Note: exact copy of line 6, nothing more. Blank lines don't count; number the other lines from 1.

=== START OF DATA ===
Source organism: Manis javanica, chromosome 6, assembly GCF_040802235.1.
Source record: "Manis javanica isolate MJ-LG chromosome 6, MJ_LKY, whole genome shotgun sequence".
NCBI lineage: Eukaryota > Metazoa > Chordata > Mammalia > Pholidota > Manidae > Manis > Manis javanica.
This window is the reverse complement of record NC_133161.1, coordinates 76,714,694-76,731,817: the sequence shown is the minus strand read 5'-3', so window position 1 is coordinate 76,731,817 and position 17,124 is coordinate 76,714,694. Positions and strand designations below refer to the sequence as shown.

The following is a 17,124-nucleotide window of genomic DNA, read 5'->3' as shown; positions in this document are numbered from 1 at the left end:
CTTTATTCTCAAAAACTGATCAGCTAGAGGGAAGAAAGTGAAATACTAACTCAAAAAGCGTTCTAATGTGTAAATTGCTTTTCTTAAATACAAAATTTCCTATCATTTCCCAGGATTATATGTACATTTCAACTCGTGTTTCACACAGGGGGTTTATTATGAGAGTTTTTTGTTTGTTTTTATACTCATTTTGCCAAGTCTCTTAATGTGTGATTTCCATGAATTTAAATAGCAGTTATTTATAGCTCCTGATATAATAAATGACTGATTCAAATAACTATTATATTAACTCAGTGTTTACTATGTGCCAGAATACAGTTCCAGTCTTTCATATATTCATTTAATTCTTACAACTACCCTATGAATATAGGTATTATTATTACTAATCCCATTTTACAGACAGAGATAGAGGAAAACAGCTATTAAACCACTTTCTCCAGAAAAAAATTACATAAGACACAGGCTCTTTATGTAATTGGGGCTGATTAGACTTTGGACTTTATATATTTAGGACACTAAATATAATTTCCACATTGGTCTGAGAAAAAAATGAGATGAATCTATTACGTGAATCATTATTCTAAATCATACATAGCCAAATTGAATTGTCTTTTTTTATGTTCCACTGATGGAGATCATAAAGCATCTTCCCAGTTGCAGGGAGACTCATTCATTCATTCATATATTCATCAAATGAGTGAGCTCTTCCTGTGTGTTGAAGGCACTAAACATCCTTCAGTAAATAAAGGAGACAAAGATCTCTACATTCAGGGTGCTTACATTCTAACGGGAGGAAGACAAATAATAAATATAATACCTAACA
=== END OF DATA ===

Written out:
CTTTATTCTCAAAAACTGATCAGCTAGAGGGAAGAAAGTGAAATACTAACTCAAAAAGCGTTCTAATGTGTAAATTGCTTTTCTTAAATACAAAATTTCCTATCATTTCCCAGGATTATATGTACATTTCAACTCGTGTTTCACACAGGGGGTTTATTATGAGAGTTTTTTGTTTGTTTTTATACTCATTTTGCCAAGTCTCTTAATGTGTGATTTCCATGAATTTAAATAGCAGTTATTTATAGCTCCTGATATAATAAATGACTGATTCAAATAACTATTATATTAACTCAGTGTTTACTATGTGCCAGAATACAGTTCCAGTCTTTCATATATTCATTTAATTCTTACAACTACCCTATGAATATAGGTATTATTATTACTAATCCCATTTTACAGACAGAGATAGAGGAAAACAGCTATTAAACCACTTTCTCCAGAAAAAAATTACATAAGACACAGGCTCTTTATGTAATTGGGGCTGATTAGACTTTGGACTTTATATATTTAGGACACTAAATATAATTTCCACATTGGTCTGAGAAAAAAATGAGATGAATCTATTACGTGAATCATTATTCTAAATCATACATAGCCAAATTGAATTGTCTTTTTTTATGTTCCACTGATGGAGATCATAAAGCATCTTCCCAGTTGCAGGGAGACTCATTCATTCATTCATATATTCATCAAATGAGTGAGCTCTTCCTGTGTGTTGAAGGCACTAAACATCCTTCAGTAAATAAAGGAGACAAAGATCTCTACATTCAGGGTGCTTACATTCTAACGGGAGGAAGACAAATAATAAATATAATACCTAACA